"This variant has 17 unique mutations, including three in the receptor binding domain of the spike protein. This variant was detected in the US at the end of January 2021," says the Centres for Disease Control and Prevention in America.

Researchers say an aggressive surge killing thousands of people in Manausis largely due to the new variant of the virus discovered in the capital and largest city of the Brazilian state of Amazonas.

P1 has quickly become the dominant variant, leading scientists to believe it is more contagious.

Reuters reported on March 5, 2021, that new data suggest that in many recovered patients, immunity to earlier versions of the coronavirus will not provide immunity to P1.

Tests on Covid survivors' plasma "had 6-fold less neutralising capacity" against the P1 variant than against earlier virus versions, researchers revealed.

Experts estimated that among every 100 survivors of Covid from earlier virus versions, 25-to-60 could become reinfected if exposed to the P1 variant because their antibodies could not protect them.

Genome sequencing indicates that 91 per cent of new Covid cases in January in Amazonas state involved the new variant, said Felipe Naveca, a local virologist.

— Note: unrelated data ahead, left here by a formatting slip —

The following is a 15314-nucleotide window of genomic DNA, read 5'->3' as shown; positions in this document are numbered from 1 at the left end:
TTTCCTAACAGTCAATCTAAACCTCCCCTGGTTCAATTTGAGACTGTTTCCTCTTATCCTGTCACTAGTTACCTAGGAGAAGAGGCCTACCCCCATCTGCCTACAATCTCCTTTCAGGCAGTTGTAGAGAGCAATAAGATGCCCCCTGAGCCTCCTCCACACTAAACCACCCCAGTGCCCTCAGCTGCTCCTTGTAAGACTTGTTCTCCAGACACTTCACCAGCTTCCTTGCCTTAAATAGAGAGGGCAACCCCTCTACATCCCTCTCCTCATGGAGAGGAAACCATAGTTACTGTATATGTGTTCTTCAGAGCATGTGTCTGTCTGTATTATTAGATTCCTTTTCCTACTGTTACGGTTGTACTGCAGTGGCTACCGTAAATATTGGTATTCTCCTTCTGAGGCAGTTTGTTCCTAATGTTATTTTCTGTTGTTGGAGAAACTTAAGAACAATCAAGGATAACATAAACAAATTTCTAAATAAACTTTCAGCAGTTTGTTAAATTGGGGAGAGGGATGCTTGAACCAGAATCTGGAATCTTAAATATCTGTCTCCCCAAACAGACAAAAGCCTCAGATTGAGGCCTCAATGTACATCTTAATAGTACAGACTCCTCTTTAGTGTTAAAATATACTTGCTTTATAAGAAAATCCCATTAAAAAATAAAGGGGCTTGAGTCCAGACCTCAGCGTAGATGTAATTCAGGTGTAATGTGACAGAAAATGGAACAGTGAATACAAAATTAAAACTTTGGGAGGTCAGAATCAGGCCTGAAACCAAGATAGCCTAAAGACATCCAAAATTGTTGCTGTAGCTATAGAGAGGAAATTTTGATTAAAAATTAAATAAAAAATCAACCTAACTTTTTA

Prof Christophe Fraser, from Oxford's medical school, who worked on the UK's Test and Trace app, warned that the Brazil variant could affect the vaccine rollout.

He told Sky News the strain "can re-infect people who have been infected naturally."

Prof Fraser added: "In Manaus, Brazil… that population had an incredibly high infection rate in the first wave, and yet was re-infected.

"What we don't know is the degree of protection the vaccines provide against this strain… we have quite a lot of data that suggests we should be a little bit concerned on the possibility that it could spread.

"We think, probably, that [the jabs] would probably reduce the rate of hospitalisation or death, but there's enough to be concerned."

Dr Jeffrey Barrett, director of the Covid-19 Genomics Initiative at the Wellcome Sanger Institute, admits there could be more people infected with the Brazilian Covid strain going undetected.

That's because only a small percentage of positive tests are having their genomes read.

"The hope being that as case numbers continue to go down and our capacity for sequencing continues to go up we could be capturing a larger fraction of all the infections," he told BBC Radio 4.